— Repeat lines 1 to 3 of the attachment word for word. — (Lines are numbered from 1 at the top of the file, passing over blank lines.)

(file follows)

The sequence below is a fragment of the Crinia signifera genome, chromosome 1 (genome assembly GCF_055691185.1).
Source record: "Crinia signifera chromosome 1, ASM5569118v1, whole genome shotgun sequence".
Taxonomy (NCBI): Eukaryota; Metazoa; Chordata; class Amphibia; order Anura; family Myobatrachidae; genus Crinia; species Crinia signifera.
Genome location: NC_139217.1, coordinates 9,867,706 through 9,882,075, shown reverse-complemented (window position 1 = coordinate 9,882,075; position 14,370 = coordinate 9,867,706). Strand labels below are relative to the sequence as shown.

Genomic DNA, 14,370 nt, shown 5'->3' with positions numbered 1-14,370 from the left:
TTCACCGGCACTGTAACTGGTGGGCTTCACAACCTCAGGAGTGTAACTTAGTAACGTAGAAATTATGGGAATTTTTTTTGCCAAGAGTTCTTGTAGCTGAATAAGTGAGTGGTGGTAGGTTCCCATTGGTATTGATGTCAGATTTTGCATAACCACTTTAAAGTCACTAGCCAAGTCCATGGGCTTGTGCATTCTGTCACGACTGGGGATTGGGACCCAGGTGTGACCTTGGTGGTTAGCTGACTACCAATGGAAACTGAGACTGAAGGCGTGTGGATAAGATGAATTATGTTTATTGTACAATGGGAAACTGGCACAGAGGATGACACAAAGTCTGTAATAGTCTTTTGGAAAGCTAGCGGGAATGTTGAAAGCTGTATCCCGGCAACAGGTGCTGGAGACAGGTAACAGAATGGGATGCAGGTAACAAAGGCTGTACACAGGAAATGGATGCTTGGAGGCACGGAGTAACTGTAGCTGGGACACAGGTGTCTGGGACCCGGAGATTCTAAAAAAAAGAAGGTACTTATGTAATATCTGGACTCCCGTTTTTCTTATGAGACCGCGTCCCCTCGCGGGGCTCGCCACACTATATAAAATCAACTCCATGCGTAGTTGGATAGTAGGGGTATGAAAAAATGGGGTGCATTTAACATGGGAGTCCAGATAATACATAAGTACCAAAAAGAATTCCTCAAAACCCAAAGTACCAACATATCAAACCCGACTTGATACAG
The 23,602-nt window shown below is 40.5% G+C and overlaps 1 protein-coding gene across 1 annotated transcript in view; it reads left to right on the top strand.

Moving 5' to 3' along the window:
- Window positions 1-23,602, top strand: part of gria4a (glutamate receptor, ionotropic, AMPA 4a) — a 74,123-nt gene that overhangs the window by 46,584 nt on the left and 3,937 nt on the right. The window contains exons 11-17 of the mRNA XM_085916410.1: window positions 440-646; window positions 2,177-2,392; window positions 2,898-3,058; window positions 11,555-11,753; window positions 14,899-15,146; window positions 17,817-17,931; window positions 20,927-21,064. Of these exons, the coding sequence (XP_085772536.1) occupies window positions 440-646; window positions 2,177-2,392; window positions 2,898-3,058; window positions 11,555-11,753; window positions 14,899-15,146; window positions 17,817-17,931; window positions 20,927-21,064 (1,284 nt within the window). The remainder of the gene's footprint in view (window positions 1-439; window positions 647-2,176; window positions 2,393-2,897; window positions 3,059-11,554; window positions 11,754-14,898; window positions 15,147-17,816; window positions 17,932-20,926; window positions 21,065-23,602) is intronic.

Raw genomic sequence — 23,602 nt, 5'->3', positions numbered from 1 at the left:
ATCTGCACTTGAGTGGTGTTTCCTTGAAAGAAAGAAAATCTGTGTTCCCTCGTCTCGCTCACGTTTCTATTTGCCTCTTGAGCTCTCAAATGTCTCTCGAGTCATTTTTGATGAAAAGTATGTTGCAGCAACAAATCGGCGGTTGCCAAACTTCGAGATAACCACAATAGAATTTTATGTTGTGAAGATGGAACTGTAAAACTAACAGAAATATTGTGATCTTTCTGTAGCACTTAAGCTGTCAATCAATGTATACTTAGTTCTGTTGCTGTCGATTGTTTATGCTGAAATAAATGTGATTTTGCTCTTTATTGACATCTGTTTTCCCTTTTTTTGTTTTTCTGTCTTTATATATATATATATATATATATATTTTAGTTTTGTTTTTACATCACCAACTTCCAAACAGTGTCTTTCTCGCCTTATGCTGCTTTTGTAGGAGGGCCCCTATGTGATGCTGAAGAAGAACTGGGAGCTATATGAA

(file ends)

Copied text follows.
The sequence below is a fragment of the Crinia signifera genome, chromosome 1 (genome assembly GCF_055691185.1).
Source record: "Crinia signifera chromosome 1, ASM5569118v1, whole genome shotgun sequence".
Taxonomy (NCBI): Eukaryota; Metazoa; Chordata; class Amphibia; order Anura; family Myobatrachidae; genus Crinia; species Crinia signifera.